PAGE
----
A left-wing funding powerhouse won’t back away from funneling money to groups that accuse Israel of colonialism and apartheid.
By Shiri Moshe, The Algemeiner
The New Israel Fund won’t back away from funding groups that accuse Israel of colonialism and apartheid, a senior official with the progressive charity told The Algemeiner last week.
The clarification comes after Hassan Jabareen — the head of the Israeli legal center Adalah, an NIF grantee focused on Palestinian rights — levied these charges in a July interview with the publication Arab48.
Jabareen said the recently-passed basic law enshrining Israel as the nation-state of the Jewish people presented “a new opportunity for us to define the Israeli regime according to its laws, and not only based on its practices both internally or inside the territories occupied in 1967.”
“This law clearly explains why the Israeli regime is a colonial system similar to apartheid, in contradiction to the international Apartheid Convention, which considers apartheid a crime against humanity,” he argued.
Jabareen then suggested that “the legal discourse within the Green Line and in the 1967 Occupied Territories has to change” to reflect this situation.
Mickey Gitzin — the Israel-based executive director of NIF, which has described the nation-state law as inconsistent with Israel’s Declaration of Independence — said in response to a query from The Algemeiner that Jabareen’s comments did not cross the charity’s red lines against the Palestinian-led campaign to boycott, divest, and sanction (BDS) Israel.
“In a moment of frustration for a minority group after the nation-state bill, saying such a thing, I think it’s a legitimate statement within the concept of freedom of speech,” Gitzin said. “I don’t see Israel as an apartheid state, I don’t think most Israelis see Israel as an apartheid state, and I wouldn’t say it — but I really feel that it completely falls under the freedom of speech.”
Shortly after assuming his post in July 2017, Gitzin told The Jerusalem Post that NIF did not use the term “apartheid,” and “none of the organizations NIF supports has a policy of treating Israel as an apartheid state.”
“I am Zionist, but it doesn’t mean everyone I support has to be Zionist,” he added. “Part of the greatness of Zionism is respecting a variety of points of view.”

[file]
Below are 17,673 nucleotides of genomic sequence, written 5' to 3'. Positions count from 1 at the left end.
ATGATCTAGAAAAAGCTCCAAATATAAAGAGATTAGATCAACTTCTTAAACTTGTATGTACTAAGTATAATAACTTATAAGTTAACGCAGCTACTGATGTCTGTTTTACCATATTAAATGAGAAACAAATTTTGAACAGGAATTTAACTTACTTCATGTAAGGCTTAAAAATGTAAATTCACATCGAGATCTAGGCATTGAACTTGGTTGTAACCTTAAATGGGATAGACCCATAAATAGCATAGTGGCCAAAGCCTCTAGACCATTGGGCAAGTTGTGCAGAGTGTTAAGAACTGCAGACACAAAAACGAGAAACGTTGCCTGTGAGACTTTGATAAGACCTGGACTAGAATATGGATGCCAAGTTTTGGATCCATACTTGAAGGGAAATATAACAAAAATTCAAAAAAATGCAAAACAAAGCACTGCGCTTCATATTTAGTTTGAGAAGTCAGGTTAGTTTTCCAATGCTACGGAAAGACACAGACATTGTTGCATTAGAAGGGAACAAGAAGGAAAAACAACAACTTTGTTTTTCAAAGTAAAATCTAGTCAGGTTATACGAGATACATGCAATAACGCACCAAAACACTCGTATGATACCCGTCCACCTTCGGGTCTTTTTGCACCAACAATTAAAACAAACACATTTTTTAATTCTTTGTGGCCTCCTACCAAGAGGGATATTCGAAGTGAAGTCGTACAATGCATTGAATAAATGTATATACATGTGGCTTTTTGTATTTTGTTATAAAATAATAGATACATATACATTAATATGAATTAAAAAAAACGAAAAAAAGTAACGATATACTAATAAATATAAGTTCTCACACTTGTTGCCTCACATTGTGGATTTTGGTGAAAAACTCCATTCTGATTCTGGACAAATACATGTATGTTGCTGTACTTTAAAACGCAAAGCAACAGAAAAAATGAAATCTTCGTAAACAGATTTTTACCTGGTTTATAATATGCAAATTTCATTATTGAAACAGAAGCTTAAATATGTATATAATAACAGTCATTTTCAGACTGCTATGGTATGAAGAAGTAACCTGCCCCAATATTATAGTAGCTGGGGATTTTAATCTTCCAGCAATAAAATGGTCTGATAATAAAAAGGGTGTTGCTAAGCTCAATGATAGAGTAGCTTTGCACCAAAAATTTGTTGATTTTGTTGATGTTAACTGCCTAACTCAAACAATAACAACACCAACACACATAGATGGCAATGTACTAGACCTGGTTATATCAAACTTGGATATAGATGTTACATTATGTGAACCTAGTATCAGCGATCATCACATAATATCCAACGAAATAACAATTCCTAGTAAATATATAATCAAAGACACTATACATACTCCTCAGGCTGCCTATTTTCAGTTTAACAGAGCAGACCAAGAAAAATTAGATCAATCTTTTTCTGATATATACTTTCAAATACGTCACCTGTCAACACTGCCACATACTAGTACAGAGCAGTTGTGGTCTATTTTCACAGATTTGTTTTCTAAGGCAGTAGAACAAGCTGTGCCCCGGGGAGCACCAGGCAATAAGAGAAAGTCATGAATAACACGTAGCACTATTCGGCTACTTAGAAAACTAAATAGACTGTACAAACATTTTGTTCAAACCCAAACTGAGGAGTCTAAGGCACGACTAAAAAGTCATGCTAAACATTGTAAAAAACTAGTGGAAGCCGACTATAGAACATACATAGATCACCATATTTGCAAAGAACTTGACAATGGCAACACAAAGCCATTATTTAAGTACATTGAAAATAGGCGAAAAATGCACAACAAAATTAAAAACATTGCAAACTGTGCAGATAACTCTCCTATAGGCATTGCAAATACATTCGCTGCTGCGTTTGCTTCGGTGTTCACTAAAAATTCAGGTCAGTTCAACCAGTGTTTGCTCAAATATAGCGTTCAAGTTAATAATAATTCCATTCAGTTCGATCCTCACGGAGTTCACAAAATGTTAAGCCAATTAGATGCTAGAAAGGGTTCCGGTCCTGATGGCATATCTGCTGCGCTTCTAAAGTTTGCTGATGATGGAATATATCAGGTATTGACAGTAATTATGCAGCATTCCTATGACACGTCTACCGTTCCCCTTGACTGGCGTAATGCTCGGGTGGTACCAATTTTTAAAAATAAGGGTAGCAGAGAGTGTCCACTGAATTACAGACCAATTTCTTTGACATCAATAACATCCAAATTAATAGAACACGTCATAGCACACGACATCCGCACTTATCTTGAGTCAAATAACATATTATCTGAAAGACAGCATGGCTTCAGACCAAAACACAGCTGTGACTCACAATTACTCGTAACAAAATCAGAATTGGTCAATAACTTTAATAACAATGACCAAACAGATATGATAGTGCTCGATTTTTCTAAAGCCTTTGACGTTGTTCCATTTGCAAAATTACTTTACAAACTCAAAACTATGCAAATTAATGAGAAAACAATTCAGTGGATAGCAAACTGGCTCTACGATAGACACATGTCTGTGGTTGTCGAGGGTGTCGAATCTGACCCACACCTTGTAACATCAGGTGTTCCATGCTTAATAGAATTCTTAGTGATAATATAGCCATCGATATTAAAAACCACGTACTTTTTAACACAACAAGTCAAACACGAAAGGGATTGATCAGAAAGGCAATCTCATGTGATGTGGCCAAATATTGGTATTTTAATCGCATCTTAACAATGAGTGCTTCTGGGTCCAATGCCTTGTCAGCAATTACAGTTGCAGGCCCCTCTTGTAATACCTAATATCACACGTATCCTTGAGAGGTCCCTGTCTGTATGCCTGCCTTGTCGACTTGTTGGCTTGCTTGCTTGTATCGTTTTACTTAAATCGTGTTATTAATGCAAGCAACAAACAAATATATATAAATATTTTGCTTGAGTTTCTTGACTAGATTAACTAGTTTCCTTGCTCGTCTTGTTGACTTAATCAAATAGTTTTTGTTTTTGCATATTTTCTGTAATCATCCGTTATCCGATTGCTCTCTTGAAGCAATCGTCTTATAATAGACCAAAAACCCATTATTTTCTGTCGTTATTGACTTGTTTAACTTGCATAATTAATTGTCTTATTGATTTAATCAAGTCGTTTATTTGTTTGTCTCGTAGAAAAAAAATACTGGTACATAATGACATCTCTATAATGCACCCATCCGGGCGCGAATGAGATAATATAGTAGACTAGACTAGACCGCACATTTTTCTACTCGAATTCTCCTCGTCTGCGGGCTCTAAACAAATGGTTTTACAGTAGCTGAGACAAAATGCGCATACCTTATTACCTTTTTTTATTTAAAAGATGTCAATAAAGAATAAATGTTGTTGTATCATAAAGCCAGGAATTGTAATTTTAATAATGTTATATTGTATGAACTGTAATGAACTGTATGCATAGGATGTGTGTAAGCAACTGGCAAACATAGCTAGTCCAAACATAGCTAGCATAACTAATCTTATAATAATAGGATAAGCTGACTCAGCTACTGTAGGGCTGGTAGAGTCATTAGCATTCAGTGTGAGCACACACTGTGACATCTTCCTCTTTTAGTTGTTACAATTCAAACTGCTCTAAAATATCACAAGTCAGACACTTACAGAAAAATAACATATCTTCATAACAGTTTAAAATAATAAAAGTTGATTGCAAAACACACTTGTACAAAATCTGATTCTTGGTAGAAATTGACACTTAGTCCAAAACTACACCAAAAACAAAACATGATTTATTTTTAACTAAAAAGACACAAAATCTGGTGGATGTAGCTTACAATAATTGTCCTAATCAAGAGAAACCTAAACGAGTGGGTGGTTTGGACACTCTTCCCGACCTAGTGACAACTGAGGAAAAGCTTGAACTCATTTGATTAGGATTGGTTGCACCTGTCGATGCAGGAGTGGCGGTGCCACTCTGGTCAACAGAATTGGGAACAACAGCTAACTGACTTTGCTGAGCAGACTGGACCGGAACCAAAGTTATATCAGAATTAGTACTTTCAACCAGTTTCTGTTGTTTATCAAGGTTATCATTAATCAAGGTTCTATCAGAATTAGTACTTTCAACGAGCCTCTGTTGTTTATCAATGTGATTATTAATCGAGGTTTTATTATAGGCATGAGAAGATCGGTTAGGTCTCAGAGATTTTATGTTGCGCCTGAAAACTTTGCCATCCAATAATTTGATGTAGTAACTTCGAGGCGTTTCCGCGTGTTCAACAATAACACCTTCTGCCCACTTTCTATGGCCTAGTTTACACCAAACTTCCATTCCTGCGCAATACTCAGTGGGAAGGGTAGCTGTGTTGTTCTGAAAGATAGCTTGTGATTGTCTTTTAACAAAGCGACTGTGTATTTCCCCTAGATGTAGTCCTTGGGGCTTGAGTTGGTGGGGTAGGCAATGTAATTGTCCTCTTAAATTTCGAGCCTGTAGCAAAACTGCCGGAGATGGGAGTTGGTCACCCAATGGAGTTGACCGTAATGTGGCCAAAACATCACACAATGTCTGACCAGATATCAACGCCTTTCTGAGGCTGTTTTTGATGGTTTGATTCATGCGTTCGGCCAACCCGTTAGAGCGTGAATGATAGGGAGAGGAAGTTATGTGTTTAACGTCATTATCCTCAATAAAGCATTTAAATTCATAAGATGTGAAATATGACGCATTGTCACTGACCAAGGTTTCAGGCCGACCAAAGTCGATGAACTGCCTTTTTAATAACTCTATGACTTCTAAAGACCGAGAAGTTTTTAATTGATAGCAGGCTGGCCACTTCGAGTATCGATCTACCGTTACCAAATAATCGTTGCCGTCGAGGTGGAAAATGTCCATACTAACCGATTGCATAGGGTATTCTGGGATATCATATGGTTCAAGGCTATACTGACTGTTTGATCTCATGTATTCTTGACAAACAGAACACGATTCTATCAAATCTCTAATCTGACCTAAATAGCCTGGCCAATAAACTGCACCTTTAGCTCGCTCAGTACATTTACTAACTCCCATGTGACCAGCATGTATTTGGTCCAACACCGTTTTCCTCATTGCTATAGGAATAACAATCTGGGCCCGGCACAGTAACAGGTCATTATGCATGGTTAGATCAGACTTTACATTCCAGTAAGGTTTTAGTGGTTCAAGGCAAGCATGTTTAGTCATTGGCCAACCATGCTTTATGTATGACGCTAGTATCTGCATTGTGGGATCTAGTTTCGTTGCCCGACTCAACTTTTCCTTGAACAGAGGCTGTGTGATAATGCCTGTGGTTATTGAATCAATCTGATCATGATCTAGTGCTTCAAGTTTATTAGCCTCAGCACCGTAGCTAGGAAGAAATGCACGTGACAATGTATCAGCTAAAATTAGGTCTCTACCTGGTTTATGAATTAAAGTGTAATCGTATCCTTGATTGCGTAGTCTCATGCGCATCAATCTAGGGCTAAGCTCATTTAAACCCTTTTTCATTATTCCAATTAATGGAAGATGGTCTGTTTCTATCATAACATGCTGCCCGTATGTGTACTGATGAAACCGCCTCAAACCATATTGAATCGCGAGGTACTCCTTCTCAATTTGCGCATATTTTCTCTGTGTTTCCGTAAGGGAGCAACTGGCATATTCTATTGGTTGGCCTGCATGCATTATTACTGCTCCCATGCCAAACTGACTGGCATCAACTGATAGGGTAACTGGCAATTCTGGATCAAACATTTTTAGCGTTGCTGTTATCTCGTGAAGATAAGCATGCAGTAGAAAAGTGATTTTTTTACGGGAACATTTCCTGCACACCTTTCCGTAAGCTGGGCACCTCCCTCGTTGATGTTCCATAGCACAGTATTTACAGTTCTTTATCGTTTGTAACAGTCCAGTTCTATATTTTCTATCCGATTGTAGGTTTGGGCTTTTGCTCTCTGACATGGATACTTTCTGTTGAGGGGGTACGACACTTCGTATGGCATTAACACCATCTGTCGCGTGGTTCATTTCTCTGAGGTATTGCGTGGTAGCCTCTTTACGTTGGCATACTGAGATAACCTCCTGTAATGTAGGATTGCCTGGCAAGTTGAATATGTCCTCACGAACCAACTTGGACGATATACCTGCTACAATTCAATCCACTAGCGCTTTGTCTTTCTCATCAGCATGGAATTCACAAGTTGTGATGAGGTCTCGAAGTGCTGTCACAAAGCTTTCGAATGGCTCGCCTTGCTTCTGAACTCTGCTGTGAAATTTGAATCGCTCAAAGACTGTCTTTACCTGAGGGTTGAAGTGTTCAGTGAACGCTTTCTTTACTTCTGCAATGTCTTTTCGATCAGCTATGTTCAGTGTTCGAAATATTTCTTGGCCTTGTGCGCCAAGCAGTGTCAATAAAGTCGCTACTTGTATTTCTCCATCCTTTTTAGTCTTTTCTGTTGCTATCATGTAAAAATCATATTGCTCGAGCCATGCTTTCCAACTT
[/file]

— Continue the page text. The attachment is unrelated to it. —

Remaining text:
The US-based charity has previously come under criticism for its funding of Adalah, including by the Jerusalem-based watchdog NGO Monitor, which in an August reportwarned that the center “regularly presents Israel as a racist and undemocratic state and partners with anti-Israel BDS groups.”
“This is not the first time that we find a gap between what the New Israel Fund says it is funding, and what its grantees actually say and do,” Itai Reuveni, Israel desk director at NGO Monitor, told The Algemeiner. “A number of NIF grantees have become increasingly radical in their rhetoric, including calls for ‘international intervention,’ and the NIF has to ask whether its red lines have real meaning.”
Israeli Prime Minister Benjamin Netanyahu in April accused the NIF of pressuring Rwanda to refuse to resettle African migrants currently in Israel, and called for a parliamentary inquiry into the “foreign organization,” which he claimed received funding “from foreign governments and bodies that are hostile to Israel.”
“The primary aim of the NIF is to erase the Jewish nature of Israel and to turn it into a state of all its citizens next to a Palestinian state without any Jews on the 1967 border with its capital as Jerusalem,” he asserted on social media.
NIF has rebuffed the charges, saying Netanyahu’s “latest attack on NIF … confirms that Israel’s democratic institutions, from civil society to the judiciary to the free media to the national police, are at risk from an increasingly authoritarian-minded political leadership.”